BEIRUT: Central Bank Governor Riad Salameh predicted modest growth in the profits of Lebanese banks in 2014 despite the difficult political and economic conditions and the growing talk of higher taxes on lenders.
Salameh, speaking during an interview with Al-Mustaqbal newspaper, also hailed the decision of Saudi Arabia to scrap the advisory on its citizens against travel to Lebanon.
“The banking sector was and is still sound. The banks’ assets up to March 2014 have exceeded $166 billion while customer deposits in 2013 have grown by more than 8 percent to reach $143 billion. The reason why the banks did not make higher profits is because we asked them to increase the provisions in the countries with increased risks,” Salameh said.
He added that the banks would either record the same growth in profits or see a slight rise in net earnings, claiming that growth in deposits would not lose momentum.
Salameh stressed that the recent decision by Saudi Arabia to lift its advisory against coming to Lebanon would surely boost tourism and investments in the country, and said he expected more Arab states to follow suit in the near future.
But the governor warned of grave consequences if taxes were increased in this delicate period, reiterating his call to pay the higher salaries for civil servants and public school teachers in installments in order to avoid any repercussion.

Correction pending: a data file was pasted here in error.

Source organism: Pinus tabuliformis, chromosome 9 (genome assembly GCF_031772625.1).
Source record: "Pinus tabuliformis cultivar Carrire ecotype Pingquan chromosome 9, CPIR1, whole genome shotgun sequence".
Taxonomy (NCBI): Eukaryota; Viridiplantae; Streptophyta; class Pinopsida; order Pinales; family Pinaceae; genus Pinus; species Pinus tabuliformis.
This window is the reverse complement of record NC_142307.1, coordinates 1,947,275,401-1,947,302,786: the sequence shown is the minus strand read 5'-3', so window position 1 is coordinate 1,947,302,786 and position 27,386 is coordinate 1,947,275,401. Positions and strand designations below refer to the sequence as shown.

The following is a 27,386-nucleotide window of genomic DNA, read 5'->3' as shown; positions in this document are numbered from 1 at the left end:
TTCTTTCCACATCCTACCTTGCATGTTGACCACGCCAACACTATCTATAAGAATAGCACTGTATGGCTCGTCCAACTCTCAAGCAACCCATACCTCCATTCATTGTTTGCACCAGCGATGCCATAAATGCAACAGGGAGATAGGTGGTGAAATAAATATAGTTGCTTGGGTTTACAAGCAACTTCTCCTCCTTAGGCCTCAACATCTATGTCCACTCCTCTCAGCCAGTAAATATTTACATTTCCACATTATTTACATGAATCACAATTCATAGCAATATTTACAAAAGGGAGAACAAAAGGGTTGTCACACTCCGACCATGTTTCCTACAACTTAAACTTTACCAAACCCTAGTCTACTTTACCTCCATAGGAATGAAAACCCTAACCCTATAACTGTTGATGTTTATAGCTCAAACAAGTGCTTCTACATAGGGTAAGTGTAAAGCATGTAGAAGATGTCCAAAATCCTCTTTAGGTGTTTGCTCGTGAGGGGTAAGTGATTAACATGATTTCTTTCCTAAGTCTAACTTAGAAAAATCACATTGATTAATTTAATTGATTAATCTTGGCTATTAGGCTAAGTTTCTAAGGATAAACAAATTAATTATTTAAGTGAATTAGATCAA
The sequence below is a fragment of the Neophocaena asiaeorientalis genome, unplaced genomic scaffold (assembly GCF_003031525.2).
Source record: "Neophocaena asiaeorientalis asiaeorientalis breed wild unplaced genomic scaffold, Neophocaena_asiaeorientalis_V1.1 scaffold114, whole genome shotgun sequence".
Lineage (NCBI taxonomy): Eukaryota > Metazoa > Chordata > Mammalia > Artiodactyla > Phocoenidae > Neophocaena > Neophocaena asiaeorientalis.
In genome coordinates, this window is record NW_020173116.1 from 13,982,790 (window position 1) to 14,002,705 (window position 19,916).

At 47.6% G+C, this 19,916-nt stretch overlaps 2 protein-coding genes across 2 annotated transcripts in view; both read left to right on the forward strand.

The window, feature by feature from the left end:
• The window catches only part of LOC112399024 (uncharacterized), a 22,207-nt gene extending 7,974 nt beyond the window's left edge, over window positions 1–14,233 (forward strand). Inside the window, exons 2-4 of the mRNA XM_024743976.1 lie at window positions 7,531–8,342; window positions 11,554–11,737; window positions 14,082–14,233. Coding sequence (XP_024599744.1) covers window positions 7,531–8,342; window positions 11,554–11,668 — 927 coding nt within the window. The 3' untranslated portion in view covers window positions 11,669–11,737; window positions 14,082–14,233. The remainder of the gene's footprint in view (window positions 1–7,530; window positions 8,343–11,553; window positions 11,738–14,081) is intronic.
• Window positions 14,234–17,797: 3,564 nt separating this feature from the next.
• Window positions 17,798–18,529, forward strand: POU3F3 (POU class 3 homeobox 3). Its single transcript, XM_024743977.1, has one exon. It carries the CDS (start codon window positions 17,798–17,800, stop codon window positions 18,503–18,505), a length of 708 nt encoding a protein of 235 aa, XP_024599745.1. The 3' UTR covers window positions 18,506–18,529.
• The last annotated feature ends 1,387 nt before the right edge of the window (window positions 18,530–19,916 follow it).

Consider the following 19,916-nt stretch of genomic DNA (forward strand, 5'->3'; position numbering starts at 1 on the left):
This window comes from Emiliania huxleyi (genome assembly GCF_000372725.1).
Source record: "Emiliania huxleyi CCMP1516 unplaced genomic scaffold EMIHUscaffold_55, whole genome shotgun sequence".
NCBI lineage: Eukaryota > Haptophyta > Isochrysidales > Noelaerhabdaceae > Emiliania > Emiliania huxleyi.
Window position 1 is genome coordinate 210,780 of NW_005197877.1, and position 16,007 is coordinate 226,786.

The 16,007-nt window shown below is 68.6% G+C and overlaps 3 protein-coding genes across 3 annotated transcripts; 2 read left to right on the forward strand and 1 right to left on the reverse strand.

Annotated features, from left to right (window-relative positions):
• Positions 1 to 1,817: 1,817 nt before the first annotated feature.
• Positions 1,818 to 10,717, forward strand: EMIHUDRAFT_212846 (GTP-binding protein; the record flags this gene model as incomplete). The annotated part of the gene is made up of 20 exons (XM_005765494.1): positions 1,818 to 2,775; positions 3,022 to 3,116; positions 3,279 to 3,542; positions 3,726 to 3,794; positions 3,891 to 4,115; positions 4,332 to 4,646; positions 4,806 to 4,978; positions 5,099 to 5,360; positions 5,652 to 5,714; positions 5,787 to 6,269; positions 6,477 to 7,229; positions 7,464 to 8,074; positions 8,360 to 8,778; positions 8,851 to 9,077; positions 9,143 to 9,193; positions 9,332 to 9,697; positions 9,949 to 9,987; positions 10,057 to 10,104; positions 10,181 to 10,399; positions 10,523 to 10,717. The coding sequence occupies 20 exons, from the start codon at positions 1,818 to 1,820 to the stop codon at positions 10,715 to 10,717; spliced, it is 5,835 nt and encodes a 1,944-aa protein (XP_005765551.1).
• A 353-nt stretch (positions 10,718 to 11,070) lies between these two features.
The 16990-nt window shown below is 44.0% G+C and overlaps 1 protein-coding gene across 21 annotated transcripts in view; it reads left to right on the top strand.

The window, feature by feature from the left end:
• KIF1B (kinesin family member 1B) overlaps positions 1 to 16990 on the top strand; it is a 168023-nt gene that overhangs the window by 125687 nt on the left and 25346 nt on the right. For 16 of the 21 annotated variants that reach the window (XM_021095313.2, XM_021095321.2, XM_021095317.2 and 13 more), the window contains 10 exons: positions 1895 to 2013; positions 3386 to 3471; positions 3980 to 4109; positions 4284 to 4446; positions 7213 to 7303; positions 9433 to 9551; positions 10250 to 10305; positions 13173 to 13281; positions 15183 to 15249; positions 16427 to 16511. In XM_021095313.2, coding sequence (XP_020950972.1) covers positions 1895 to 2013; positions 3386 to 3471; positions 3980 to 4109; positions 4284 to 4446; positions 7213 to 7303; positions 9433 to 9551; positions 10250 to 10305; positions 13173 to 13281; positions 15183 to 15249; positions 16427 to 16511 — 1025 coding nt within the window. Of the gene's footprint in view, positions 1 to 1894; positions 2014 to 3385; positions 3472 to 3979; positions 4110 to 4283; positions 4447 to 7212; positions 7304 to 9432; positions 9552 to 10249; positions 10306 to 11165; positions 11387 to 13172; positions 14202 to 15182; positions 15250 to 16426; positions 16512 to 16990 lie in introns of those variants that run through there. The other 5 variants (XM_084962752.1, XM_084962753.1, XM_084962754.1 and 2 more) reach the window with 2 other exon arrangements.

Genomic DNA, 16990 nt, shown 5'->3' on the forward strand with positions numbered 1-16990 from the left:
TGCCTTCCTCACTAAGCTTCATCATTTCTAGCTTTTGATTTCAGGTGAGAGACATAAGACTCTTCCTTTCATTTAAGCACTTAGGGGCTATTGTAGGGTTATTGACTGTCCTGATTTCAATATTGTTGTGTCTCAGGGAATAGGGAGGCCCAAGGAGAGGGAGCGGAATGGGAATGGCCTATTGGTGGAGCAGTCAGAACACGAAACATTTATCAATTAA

Though he declined to make any projections for GDP growth in 2014, he appeared confident that the level of growth this year would be reasonable despite the difficult economic circumstances.
Salameh expressed deep concern over the high debt to GDP ratio, which has risen from 132 percent to 140 percent.
He also voiced his fear that the influx of Syrian refugees would cause further damage to the Lebanese economy if no action was taken.
But Salameh did not object to the idea that the banks’ share in financing the public sector salary scale should increase by canceling the discount of their investments from their total profits.
He added that the Central Bank has developed a series of initiatives to stimulate the economy and encourage spending.
“Our incentives in 2013 have recorded a GDP growth of 2.5 percent despite all the difficult conditions the country has passed through,” Salameh explained.
He reiterated that the economy would remain stable thanks to the measures adopted by the Central Bank, claiming that its policies have protected Lebanon.